This section is designed to protect both your loved one and the assisted living community. Why? Assisted living communities are only licensed and staffed to provide certain types of care. By defining the qualifications of residency, the community ensures they have the staff and resources to take care of your loved one. There are also requirements to protect other residents such as those requirements around contagions like tuberculosis.
Some things you should be aware of:
- Review the minimum requirements carefully and make sure your loved one meets these requirements. It’s important to be honest with yourself, as you don’t want to be in a situation where you’ve violated the agreement within the first week.
- Does the contract state what happens in the event your loved one ceases to meet these requirements? For example, will they be forced to move out and with what notice? Is there an appeal process to dispute whether your loved one meets the requirements? How does that process work?
- Some communities may require the presentation of medical records or results from a recent medical exam. Make sure the contract ensures the results of the exam are kept confidential except as released by you or your loved one.
- Some communities may require a pre-admission assessment in which a nurse and community executive conduct an interview and/or medical exam. Make sure to understand in advance the purpose of the exam and what will be covered.
Skilled Nursing Transfers
My mother came to assisted living from a skilled nursing community. In her case, the assisted living community did not conduct a pre-admission assessment. However, they did require medical records from the skilled nursing community and had a lengthy conversation with the head nurse.
In this case, you should follow up with both parties to ensure consistency of the results. The goal here is to avoid any inconsistencies during the admission process. While this part of the contract may in some cases appear intimidating, it is important to realize that it benefits both parties.
VIII. Maintenance, Repairs and Alterations
This section defines the rules to be followed regarding redecoration, alterations and basic housekeeping. It also defines to what extent the assisted living community will be responsible for maintenance and repairs, as well as the resident’s responsibility for damages.
I think most people will find this section to be reasonable and consistent with renting a house or apartment. However, you should read it closely to be sure there are no unreasonable requirements in the contract.
Some things to be aware of:
- You and your loved one will likely want their unit to feel like home, and therefore may want to redecorate. While our sample agreement provides for things like paint and wallpaper, you should ask specifically if you intend to do something not mentioned. If the community agrees with your request, get it in writing during the contract negotiation. Similar, if you are already a resident, all redecorations should be pre-approved in writing before the project begins.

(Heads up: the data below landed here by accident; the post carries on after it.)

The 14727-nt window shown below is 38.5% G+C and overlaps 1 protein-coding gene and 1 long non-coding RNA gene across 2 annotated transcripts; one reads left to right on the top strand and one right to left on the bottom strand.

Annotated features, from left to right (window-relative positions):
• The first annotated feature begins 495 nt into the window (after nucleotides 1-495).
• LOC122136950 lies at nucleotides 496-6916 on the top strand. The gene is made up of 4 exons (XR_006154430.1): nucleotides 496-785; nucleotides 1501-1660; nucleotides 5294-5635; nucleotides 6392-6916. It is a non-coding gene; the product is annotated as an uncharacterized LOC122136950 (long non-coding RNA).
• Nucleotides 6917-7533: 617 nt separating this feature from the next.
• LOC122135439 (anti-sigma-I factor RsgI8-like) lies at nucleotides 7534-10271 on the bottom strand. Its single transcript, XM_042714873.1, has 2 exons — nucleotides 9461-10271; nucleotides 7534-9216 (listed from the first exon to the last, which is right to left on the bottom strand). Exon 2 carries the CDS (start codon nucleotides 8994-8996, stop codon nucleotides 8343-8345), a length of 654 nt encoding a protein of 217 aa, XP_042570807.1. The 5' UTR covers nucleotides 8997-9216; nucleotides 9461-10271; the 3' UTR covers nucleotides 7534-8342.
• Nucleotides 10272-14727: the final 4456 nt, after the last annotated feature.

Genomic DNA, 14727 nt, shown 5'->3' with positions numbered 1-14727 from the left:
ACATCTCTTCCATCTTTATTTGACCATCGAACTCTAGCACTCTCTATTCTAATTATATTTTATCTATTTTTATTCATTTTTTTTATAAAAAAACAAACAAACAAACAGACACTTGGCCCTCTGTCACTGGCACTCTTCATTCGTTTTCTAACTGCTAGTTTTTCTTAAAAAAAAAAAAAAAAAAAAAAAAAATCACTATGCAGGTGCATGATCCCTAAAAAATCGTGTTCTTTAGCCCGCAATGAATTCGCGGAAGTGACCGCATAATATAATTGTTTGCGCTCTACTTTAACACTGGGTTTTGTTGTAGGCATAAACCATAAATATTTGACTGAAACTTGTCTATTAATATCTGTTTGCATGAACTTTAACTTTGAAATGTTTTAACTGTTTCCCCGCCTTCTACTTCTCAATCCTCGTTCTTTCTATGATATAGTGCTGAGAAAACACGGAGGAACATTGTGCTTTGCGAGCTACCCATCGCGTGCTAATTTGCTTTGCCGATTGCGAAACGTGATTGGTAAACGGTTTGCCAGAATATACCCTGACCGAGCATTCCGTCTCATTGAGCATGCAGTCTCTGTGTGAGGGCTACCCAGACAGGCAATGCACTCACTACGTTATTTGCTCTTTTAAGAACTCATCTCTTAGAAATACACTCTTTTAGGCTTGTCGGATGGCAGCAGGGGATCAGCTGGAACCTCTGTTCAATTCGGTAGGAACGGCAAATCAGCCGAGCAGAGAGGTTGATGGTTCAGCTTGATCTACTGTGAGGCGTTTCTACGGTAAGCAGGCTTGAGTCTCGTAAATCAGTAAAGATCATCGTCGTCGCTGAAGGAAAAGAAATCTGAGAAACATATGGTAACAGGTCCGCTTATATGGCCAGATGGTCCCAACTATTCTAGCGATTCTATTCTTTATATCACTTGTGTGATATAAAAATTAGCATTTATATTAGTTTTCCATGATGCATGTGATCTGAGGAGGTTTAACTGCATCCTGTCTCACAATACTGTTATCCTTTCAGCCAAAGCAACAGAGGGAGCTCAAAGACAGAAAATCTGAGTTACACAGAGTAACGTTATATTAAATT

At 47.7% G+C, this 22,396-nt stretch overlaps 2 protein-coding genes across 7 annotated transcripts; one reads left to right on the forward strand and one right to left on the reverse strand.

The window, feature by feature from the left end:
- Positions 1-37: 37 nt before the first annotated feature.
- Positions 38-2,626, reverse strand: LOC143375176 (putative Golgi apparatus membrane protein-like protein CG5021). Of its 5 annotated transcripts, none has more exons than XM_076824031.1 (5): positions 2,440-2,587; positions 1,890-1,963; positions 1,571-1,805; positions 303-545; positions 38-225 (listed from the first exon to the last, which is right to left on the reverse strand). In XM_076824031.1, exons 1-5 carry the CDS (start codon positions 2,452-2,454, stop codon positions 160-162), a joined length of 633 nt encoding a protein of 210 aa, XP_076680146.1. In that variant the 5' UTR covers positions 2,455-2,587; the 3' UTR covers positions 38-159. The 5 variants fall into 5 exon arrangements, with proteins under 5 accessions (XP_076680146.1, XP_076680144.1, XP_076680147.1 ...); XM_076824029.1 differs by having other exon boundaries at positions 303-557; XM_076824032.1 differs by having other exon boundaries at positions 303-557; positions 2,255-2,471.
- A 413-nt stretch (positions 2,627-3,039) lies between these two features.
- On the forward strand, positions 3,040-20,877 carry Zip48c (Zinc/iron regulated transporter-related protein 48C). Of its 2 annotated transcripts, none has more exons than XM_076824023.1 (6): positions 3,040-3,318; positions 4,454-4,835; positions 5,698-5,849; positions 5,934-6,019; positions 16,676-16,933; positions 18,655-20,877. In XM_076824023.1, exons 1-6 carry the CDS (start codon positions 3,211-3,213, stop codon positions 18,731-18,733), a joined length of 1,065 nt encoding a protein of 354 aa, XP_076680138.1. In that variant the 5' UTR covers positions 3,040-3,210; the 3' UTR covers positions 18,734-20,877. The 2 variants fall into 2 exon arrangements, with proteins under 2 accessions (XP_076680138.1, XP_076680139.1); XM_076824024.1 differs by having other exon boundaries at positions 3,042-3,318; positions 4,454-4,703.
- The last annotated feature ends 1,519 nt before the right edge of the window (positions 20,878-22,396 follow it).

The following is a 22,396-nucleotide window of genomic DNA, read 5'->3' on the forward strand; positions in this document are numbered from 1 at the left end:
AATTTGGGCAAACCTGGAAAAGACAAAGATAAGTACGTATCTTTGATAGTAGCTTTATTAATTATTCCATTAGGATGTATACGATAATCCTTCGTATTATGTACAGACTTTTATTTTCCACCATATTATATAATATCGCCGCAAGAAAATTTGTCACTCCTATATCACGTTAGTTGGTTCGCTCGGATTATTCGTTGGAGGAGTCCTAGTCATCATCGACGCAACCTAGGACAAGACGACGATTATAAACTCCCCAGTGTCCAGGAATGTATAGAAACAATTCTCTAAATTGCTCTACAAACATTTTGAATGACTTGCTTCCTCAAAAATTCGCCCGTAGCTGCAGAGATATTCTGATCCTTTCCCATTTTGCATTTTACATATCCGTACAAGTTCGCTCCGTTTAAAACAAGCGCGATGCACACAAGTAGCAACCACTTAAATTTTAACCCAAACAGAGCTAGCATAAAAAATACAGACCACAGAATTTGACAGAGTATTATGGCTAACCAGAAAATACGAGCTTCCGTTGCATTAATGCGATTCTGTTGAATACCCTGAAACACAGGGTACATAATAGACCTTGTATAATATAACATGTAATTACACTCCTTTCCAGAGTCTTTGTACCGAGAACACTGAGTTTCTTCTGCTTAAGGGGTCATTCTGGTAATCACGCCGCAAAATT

- Similar to redecorating, should you wish to make structural or non- structural alterations to the unit, make sure you get written permission during the contract negotiation. Usually, the cost for non-structural alterations like fixtures, toilet items and shelving are the responsibility of the resident. If your loved one is handicap or disabled, the community should make reasonable efforts to accommodate their needs. In our sample agreement, this language is very vague. Make sure you articulate your loved one’s needs and get in writing the community’s intent to provide those alterations. You should also insist that these alterations are completed prior to your agreed up move-in date.
- Most communities provide some housekeeping services and things like routine carpet cleaning. Some communities charge extra for additional housekeeping. If you intend to have an outside housekeeper visit your loved one’s unit, make sure this is allowed for in the agreement.
- Damages are often ambiguous in many lease agreements and residency agreements are no different. Ask the community to define damages versus normal wear and tear and to give examples. Some questions to ask: Who conducts the repairs? Are costs based on actual material cost or does the resident pay for asso-ciated labor as well? How do residents resolve situations in which repair costs appear to be abnormally high? If the resident can repair the damage on their own, how much time do they have to complete the project?
Stay tuned for part two of this post next week, where we’ll continue to work our way through the sections of a sample residencey agreement.
Photo credit: Orin Zebest